Teaching Young Learners to Think

fat thinking and higher order thinking skills

Encouraging Fat Questions Over Thin

Coetzer (IHJournal June 2017) calls them "chubby questions". Questions that get people, and importantly our learners, drilling down deep for answers. If you're aware of HOTS and LOTS, you'll know they refer to "Higher Order Thinking Skills" and "Lower Order Thinking Skills". We want learners to move beyond LOTS, that include activities like memorising, applying and answering short Yes/No answers into the challenges of HOTS: investigation, interpretation, analysis, manipulation, critique and creation.

Fat questions start like:

  • How do I know when....
  • What would happen if....

Thin Questions start like:

  • Is this green or blue?
  • True of false

Another way of looking at it is like comparing binary to analog. We want analog.

Coetzer suggests that as teachers, we need to develop a learning environment; building and supporting our learners to come to expect the fat questions, and are expected to formulate fat questions too. We build this up through modelling  - using "Think Aloud" or "Work Out Loud", where, as the terms suggest, we show our learners how we think through a question or issue out loud.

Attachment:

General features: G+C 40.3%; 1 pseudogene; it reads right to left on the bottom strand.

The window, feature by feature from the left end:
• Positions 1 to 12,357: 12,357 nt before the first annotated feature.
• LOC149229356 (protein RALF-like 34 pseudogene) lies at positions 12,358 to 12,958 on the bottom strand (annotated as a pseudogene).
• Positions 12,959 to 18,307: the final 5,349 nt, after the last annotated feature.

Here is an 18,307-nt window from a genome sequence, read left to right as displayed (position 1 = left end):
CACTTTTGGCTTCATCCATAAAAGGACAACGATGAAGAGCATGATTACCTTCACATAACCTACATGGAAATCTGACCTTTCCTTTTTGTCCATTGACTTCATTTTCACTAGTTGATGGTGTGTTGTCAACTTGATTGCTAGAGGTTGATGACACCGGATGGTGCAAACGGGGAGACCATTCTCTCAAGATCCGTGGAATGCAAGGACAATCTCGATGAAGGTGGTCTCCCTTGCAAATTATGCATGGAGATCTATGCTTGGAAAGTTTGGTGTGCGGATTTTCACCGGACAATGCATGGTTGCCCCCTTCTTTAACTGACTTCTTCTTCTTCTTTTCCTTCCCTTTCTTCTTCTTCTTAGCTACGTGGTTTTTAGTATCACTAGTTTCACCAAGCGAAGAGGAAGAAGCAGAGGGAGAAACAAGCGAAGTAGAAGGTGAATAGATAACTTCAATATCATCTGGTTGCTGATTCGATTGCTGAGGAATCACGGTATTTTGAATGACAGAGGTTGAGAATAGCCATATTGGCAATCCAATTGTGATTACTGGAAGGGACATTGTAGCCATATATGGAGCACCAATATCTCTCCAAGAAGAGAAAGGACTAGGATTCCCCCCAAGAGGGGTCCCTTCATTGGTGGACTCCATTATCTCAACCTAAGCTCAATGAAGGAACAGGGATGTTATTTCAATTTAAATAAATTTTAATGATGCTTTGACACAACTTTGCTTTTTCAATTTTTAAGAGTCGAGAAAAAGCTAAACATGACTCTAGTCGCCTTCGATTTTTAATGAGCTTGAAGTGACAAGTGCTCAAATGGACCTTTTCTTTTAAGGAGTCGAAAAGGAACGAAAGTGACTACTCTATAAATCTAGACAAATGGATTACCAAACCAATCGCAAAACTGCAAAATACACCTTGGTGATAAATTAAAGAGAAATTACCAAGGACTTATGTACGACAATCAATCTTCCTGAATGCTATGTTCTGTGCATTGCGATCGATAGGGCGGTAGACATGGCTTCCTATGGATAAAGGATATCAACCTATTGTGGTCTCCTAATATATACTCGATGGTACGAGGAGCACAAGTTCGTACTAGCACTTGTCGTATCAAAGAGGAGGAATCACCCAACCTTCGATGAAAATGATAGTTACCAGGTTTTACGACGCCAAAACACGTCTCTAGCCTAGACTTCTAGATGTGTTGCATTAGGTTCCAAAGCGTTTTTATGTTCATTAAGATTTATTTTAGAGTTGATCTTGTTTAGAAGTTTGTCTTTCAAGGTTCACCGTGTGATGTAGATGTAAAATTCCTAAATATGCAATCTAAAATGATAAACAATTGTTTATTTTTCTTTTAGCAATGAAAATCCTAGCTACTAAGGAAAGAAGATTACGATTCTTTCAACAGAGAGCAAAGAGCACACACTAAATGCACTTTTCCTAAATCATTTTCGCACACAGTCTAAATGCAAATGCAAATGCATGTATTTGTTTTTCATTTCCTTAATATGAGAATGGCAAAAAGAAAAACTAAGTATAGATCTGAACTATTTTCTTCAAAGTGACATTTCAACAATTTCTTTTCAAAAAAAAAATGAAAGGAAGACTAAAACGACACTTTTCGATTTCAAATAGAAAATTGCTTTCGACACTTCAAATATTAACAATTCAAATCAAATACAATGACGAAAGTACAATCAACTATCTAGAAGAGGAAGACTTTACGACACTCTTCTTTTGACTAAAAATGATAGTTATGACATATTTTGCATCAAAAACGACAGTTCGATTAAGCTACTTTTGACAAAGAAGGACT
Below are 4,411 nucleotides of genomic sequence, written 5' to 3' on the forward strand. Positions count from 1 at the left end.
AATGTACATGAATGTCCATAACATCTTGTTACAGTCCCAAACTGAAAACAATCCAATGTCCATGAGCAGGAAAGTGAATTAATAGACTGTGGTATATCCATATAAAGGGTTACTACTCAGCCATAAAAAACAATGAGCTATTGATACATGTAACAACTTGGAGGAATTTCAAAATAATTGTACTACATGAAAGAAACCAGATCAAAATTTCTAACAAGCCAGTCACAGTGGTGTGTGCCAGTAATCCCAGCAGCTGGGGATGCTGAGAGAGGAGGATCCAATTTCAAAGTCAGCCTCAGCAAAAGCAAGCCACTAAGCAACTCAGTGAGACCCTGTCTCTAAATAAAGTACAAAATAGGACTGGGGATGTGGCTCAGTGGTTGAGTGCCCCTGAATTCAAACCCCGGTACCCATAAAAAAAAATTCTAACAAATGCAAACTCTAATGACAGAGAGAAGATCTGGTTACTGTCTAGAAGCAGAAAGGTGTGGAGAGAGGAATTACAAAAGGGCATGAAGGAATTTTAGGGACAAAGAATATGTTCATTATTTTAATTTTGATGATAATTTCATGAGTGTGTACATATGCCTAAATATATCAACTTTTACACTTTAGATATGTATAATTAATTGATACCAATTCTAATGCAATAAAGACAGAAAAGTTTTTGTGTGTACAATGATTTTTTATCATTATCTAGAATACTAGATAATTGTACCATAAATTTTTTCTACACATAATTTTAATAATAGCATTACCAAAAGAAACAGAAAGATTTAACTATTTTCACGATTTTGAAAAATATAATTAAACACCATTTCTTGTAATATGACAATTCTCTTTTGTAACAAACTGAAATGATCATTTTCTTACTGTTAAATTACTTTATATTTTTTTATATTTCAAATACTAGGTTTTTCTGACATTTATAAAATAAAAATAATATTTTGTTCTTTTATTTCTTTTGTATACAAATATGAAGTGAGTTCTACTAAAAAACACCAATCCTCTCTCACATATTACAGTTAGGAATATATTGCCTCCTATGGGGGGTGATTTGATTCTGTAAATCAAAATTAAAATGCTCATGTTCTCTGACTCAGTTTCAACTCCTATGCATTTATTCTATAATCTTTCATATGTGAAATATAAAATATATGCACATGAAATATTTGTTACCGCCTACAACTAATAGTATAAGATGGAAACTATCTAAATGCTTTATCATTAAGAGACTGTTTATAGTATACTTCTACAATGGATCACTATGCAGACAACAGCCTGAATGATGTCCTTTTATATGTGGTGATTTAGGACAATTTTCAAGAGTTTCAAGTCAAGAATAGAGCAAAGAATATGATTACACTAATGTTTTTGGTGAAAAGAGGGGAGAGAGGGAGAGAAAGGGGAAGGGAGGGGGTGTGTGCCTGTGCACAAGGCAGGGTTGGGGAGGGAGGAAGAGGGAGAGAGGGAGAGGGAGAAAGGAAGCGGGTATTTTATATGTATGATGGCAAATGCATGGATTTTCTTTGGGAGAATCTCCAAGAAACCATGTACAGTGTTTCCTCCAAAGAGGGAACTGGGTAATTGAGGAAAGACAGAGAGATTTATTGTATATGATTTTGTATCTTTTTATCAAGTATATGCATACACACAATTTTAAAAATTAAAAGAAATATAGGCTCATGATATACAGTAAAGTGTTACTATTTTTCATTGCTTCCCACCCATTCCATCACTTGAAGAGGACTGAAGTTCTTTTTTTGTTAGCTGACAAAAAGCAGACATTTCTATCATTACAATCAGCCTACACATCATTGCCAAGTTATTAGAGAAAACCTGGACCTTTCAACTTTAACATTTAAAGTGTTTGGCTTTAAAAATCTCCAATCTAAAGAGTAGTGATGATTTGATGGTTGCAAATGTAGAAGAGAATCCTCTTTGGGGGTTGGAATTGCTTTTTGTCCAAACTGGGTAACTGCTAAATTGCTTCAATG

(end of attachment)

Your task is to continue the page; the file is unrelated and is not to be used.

What Age should We start Teaching YLs to Develop Their Fat Thinking?

We start immediately. Children as young as two years old are capable of complex ideas. The key for the VYLs or very young learners is that the questions are presented in a state of play. In fact, even for adults, complex problem solving is better served when the participants are in a state of play, not under pressure or aware of being assessed. But that's a whole other exciting story.

The Book: Teaching Young Learners to Think

This book offers 80 activities with photocopiable worksheets and easy-to-follow teacher's notes. Herbert Puchta is an author of many innovative teaching materials, and Marion Williams, known for her book "Psychology for Language Teachers", have developed specifically designed tasks that develop children's foreign language competence while promoting the basic thinking skills they will need as they grow older.

Further Reading

Chubbier is Better! - by Elna Coetzer


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